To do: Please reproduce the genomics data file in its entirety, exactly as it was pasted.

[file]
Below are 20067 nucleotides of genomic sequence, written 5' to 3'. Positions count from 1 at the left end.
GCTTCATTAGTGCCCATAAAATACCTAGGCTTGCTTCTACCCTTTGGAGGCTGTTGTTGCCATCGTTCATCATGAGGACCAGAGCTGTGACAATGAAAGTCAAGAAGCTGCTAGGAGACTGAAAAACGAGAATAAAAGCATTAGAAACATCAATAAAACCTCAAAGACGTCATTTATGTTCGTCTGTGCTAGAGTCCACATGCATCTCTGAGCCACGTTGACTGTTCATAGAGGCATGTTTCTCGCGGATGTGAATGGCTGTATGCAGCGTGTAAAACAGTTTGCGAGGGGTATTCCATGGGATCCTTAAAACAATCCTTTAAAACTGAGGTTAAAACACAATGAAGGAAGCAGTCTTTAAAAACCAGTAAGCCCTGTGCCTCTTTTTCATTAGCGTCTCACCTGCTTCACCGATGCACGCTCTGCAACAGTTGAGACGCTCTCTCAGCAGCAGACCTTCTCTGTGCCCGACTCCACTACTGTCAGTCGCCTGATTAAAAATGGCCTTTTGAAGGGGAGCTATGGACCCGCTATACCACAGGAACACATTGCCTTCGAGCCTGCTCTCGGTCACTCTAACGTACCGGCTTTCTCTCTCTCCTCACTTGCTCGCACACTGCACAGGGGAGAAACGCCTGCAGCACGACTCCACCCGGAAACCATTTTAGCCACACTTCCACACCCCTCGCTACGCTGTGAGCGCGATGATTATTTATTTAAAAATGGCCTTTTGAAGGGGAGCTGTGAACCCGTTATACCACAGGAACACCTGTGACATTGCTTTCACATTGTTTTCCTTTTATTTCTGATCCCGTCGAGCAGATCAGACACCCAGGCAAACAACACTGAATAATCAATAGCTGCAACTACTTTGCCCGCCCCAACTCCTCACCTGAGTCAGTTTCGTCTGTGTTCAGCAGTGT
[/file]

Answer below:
Below are 20067 nucleotides of genomic sequence, written 5' to 3'. Positions count from 1 at the left end.
GCTTCATTAGTGCCCATAAAATACCTAGGCTTGCTTCTACCCTTTGGAGGCTGTTGTTGCCATCGTTCATCATGAGGACCAGAGCTGTGACAATGAAAGTCAAGAAGCTGCTAGGAGACTGAAAAACGAGAATAAAAGCATTAGAAACATCAATAAAACCTCAAAGACGTCATTTATGTTCGTCTGTGCTAGAGTCCACATGCATCTCTGAGCCACGTTGACTGTTCATAGAGGCATGTTTCTCGCGGATGTGAATGGCTGTATGCAGCGTGTAAAACAGTTTGCGAGGGGTATTCCATGGGATCCTTAAAACAATCCTTTAAAACTGAGGTTAAAACACAATGAAGGAAGCAGTCTTTAAAAACCAGTAAGCCCTGTGCCTCTTTTTCATTAGCGTCTCACCTGCTTCACCGATGCACGCTCTGCAACAGTTGAGACGCTCTCTCAGCAGCAGACCTTCTCTGTGCCCGACTCCACTACTGTCAGTCGCCTGATTAAAAATGGCCTTTTGAAGGGGAGCTATGGACCCGCTATACCACAGGAACACATTGCCTTCGAGCCTGCTCTCGGTCACTCTAACGTACCGGCTTTCTCTCTCTCCTCACTTGCTCGCACACTGCACAGGGGAGAAACGCCTGCAGCACGACTCCACCCGGAAACCATTTTAGCCACACTTCCACACCCCTCGCTACGCTGTGAGCGCGATGATTATTTATTTAAAAATGGCCTTTTGAAGGGGAGCTGTGAACCCGTTATACCACAGGAACACCTGTGACATTGCTTTCACATTGTTTTCCTTTTATTTCTGATCCCGTCGAGCAGATCAGACACCCAGGCAAACAACACTGAATAATCAATAGCTGCAACTACTTTGCCCGCCCCAACTCCTCACCTGAGTCAGTTTCGTCTGTGTTCAGCAGTGT